365 Nature – Day 272

In 2016 I’m doing a 365 Nature project. Learn more about the project and see all the 365 Nature posts.


Ever since I put our feeders up on Day 254 the birds have been returning in greater numbers every day. First it was a few House Finches and Black-capped Chickadees and not much else. But then I noticed the handful of peanuts I’d put out were gone. So I added more and again they disappeared while I was away. After doing this a few times I looked out front one day to find not one corvid, but three looking for food. The mystery of who had eaten the peanuts was still a mystery. In the past I had Steller’s Jays eating the peanuts until the crows discovered the feeder. Then I saw the Steller’s Jays no more. This week though, I had Steller’s Jays, crows and a brand new yard bird, Scrub Jays all in the yard at the same time. Since that first day I’ve spotted the Scrub Jays in our front yard nearly every day since then. They were visiting again this morning, along with a Steller’s Jay.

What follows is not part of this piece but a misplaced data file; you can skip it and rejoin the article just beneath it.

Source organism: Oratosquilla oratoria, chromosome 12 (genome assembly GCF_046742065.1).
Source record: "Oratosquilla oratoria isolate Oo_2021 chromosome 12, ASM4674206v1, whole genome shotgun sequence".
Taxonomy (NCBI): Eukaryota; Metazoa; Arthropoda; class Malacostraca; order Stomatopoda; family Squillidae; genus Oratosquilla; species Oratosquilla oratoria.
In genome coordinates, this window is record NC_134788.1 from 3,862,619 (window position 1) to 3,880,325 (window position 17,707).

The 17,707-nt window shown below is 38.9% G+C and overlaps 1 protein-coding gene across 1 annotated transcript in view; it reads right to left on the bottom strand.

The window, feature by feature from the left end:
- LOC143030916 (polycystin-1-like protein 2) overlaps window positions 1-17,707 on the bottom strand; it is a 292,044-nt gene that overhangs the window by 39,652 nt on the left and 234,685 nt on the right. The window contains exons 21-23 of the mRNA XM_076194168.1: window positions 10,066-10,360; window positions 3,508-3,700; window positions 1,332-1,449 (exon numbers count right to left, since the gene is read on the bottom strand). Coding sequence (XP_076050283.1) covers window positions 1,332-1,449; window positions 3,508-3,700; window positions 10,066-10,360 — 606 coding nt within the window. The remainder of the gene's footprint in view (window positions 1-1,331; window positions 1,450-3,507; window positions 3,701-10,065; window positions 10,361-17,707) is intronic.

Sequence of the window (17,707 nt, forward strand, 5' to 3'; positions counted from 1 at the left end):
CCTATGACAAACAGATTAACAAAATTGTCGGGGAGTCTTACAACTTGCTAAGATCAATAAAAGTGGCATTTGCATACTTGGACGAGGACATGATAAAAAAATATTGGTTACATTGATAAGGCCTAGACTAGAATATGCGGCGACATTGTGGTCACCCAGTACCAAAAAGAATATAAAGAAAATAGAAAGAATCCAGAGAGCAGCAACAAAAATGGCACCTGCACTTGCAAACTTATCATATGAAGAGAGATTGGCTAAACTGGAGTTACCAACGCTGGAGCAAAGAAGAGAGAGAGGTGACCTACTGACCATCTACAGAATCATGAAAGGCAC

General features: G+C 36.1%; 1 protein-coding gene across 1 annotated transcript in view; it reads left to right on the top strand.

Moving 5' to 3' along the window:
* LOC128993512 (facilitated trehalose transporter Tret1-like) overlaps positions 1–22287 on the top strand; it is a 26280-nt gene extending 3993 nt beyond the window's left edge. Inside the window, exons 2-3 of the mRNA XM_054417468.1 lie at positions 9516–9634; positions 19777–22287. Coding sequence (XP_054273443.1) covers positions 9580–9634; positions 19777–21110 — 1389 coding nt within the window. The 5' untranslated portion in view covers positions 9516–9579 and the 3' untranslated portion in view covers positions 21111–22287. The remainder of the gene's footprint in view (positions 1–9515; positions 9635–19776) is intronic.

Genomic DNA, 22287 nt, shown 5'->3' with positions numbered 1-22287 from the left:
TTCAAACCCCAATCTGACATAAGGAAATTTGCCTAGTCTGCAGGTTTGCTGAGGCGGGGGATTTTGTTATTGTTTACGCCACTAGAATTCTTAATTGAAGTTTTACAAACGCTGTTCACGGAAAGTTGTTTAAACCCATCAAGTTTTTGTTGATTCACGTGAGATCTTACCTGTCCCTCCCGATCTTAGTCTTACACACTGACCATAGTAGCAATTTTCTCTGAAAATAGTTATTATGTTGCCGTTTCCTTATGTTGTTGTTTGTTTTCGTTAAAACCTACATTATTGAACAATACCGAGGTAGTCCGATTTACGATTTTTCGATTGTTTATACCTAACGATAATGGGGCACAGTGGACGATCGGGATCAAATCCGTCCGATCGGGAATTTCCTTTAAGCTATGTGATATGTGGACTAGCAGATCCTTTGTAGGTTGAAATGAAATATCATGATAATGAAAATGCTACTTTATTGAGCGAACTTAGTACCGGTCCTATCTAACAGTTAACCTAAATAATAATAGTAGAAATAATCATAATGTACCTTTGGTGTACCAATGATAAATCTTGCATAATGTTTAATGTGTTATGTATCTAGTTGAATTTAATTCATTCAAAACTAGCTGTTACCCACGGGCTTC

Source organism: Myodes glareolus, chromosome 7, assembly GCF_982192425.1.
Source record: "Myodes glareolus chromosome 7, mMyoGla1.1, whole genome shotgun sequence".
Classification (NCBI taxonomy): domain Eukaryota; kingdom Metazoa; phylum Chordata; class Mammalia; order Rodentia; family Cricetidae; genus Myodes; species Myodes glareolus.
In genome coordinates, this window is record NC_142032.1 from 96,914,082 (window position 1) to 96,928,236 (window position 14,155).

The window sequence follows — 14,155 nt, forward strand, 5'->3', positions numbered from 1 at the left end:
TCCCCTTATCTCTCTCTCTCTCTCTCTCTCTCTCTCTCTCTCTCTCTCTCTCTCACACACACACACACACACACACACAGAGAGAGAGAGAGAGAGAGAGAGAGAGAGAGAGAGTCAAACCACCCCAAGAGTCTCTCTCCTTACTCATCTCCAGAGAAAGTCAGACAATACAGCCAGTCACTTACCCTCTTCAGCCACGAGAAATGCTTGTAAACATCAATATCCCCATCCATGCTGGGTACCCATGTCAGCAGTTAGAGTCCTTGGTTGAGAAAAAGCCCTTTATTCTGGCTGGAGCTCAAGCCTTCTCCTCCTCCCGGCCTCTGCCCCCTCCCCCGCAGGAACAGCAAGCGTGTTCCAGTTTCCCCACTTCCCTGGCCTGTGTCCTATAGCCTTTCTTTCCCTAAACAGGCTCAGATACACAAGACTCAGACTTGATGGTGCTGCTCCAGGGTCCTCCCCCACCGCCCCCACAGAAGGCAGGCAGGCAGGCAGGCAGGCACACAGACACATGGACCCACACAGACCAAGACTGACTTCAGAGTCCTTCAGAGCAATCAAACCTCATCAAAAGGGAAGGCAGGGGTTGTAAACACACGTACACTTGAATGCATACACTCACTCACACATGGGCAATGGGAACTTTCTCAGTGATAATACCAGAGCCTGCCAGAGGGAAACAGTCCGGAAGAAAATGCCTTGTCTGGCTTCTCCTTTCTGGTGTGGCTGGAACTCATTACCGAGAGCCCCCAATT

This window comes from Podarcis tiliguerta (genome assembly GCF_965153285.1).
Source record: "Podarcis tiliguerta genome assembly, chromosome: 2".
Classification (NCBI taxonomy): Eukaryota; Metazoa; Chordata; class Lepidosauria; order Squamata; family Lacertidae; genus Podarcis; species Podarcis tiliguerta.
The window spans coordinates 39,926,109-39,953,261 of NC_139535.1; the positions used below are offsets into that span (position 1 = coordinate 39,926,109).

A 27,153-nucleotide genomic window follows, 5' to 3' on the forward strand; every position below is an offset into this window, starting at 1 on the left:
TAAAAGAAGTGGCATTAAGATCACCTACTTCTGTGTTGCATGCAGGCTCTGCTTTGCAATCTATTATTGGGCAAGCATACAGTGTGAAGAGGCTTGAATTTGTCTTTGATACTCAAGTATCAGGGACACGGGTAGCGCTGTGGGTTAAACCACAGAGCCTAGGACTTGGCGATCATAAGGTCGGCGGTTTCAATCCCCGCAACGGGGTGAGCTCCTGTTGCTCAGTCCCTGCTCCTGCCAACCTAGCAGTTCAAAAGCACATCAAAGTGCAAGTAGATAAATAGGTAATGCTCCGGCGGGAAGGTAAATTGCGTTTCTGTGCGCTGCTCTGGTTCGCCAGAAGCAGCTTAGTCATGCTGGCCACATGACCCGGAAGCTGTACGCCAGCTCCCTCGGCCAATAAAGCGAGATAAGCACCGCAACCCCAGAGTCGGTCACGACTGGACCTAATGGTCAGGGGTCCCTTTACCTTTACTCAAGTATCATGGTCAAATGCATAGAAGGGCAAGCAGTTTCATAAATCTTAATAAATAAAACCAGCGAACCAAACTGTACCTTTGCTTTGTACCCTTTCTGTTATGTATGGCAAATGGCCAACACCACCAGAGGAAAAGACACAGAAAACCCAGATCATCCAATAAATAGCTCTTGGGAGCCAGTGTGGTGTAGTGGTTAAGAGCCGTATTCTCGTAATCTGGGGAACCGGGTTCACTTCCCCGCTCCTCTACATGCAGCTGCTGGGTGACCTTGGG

The seeds have attracted other birds as well and I’ve had a single Pine Siskin, Dark-eyed Juncos and recently, dozens of American Goldfinches. Yesterday when we arrived home, a dozen or so Goldfinches were perched atop a group of Rudbeckia flowers, nearly one per seed head, picking at the flowers. They also visit the sunflowers and feeders and seem to really enjoy the new seed mixes I purchased from Seattle Audubon.

Kelly Brenner
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Kelly Brenner

Kelly Brenner is a naturalist and writer based in Seattle. She founded and writes The Metropolitan Field Guide, a blog for ideas, thoughts and resources for the design of urban wildlife habitat and has contributed articles to a variety of other websites and publications.

Kelly has a certificate from the University of Washington in non-fiction writing. She continually takes classes and attends talks on various natural history topics. In 2009 she earned a bachelors degree in landscape architecture from the University of Oregon.

She's also an avid photographer focusing on the natural world.
Kelly Brenner
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